Outcome
Project StatusUnder construction
Conflict outcome / response:No visible opposition to the project
Do you consider this an environmental justice success? Was environmental justice served?:Not Sure
Briefly explain:No apparent opposition to a very large increase in production of nuclear power in the UAE and in the region.
Sources and Materials
References to published books, academic articles, movies or published documentaries

Foreign Affairs. 19 Febr. 2017.The UAE's Nuclear Push. And the Potential Fallout for the Middle East. By Yoel Guzansky
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Muhammad Almajid. Course work, Stanford, 2016. "The United Arab Emirates (UAE or Emirates) chose a Korean-led consortium to build four 1,400-megawatt nuclear power plants for the Emirates Nuclear Energy Cooperation (ENEC) in December of 2009. Currently, the UAE is ranked the 6th largest crude oil producer in the world and has the 7th largest natural gas proved reserves. Why would a country with such energy resources make such an expensive deal for a type of energy that it doesn't have the fuel for? Emirates does not have a major reserve of Uranium. [3] This report summarizes why Emirates initiated its nuclear energy program as well as sheds light on the progress and the impact this endeavor left on the country up to this point".
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Links to general newspaper articles, blogs or other websites

[1]UAE's first nuclear reactor start-up delayed - operator. DUBAI, May 26 2018 (Reuters)
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News article about the delay of the first Barakah nuclear power plant operation, published on 28 May 2018

Abu Dhabi's Barakah nuclear plant start-up delayed
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World Nuclear Association UAE country profile, updated in July 2018

Nuclear Power in the United Arab Emirates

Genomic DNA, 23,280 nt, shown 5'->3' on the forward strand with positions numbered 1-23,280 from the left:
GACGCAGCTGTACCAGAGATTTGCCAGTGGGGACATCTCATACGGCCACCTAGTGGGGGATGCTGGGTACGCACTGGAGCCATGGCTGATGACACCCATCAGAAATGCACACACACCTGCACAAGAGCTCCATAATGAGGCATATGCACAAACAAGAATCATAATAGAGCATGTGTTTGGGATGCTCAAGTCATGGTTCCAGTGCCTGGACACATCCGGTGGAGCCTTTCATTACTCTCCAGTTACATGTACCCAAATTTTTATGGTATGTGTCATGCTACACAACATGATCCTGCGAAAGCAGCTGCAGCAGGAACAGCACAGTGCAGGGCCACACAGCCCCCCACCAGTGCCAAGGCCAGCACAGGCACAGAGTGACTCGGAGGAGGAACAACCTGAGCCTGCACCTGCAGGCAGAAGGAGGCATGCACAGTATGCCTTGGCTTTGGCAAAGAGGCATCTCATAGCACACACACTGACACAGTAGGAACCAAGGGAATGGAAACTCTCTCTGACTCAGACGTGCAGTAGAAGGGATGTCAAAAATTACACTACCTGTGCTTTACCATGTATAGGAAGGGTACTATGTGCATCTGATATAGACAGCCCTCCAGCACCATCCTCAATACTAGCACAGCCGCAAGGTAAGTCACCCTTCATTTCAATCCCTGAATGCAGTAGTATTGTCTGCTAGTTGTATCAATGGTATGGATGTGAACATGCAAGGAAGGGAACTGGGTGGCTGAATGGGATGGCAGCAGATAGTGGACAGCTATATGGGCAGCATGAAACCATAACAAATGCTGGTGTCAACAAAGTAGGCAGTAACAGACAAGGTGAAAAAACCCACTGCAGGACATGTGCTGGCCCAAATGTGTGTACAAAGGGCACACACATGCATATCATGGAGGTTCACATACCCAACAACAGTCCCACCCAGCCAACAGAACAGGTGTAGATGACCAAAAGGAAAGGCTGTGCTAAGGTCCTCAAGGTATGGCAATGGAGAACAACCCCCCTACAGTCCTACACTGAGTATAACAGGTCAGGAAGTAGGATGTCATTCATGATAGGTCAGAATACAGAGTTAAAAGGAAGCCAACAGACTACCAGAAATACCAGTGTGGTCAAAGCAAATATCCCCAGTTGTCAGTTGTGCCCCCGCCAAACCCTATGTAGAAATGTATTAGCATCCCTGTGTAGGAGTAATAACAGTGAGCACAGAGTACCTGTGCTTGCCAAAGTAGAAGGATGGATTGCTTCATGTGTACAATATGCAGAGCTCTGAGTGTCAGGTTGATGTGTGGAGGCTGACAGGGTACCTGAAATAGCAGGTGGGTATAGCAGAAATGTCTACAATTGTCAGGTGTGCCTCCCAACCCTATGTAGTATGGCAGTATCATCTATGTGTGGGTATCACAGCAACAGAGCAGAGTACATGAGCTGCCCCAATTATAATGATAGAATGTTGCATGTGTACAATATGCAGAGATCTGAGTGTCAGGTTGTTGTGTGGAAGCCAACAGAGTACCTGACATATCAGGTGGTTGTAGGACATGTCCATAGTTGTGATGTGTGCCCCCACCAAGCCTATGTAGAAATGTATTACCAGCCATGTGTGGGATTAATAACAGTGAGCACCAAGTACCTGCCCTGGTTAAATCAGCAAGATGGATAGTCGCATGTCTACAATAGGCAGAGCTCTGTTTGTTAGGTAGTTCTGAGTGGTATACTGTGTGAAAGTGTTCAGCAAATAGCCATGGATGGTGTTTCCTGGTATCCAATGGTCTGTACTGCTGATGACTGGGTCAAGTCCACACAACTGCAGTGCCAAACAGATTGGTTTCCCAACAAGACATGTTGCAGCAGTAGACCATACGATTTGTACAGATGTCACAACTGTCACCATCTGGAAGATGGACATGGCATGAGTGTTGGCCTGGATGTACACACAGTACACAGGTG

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News announcement about the completion of the first Barakah nuclear power plant, published on 14 March 2018

First nuclear power reactor completed in UAE
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Official page of the Barakah nuclear power plant [Arabic]
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[2] Khaleej Times. UAE nuclear programme edges toward 2018 launch

AFP/Abu Dhabi. August 21, 2017
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Related media links to videos, campaigns, social network

UAE to open Arab world first nuclear plant
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Asia Times. When it comes to atomic Arabian ambitions, UAE wins the race. Abu Dhabi is punching well above its weight with its recently completed nuclear power reactor and growing engagement in regional politics .By Jonathan Gorvett April 18, 2018
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Other documents

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Other comments:Israel Defense. http://www.israeldefense.co.il/en/node/33675, by Dr. Shaul Shay | 1/04/2018 (excerpts). UAE's First Nuclear Reactor Completed. The United Arab Emirates announced that one of the four nuclear reactors at the Barakah power plant had been completed. The second reactor is 92 percent complete, the third 81 percent while 66 percent of the fourth has been completed, WAM news agency reported. When fully operational, the four reactors will produce 5,600 megawatts of electricity, supplying around 25 percent of the country's needs, according to the UAE energy ministry. The announcement came after visiting South Korean President Moon Jae-in and Abu Dhabi Crown Prince Mohammed bin Zayed toured the Barakah plant.

The UAE is building a nuclear industry from scratch, hiring nuclear physicists, setting up a regulator, training operators and establishing institutes for radiation monitoring and accident prevention. According to the UAE’s Ambassador and Permanent Representative to the International Atomic Energy Agency (IAEA), Hamad al-Kaabi, the UAE has been continuously providing assistance to regional countries interested in launching nuclear programs. "When the UAE developed its approach for nuclear power it looked for a responsible approach with a commitment to the highest standards of nuclear safety and nonproliferation, part of it was to share that information with other countries who are interested in nuclear power," al-Kaabi said. The UAE has committed not to enrich uranium itself and not to reprocess spent fuel."
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Last update08/08/2018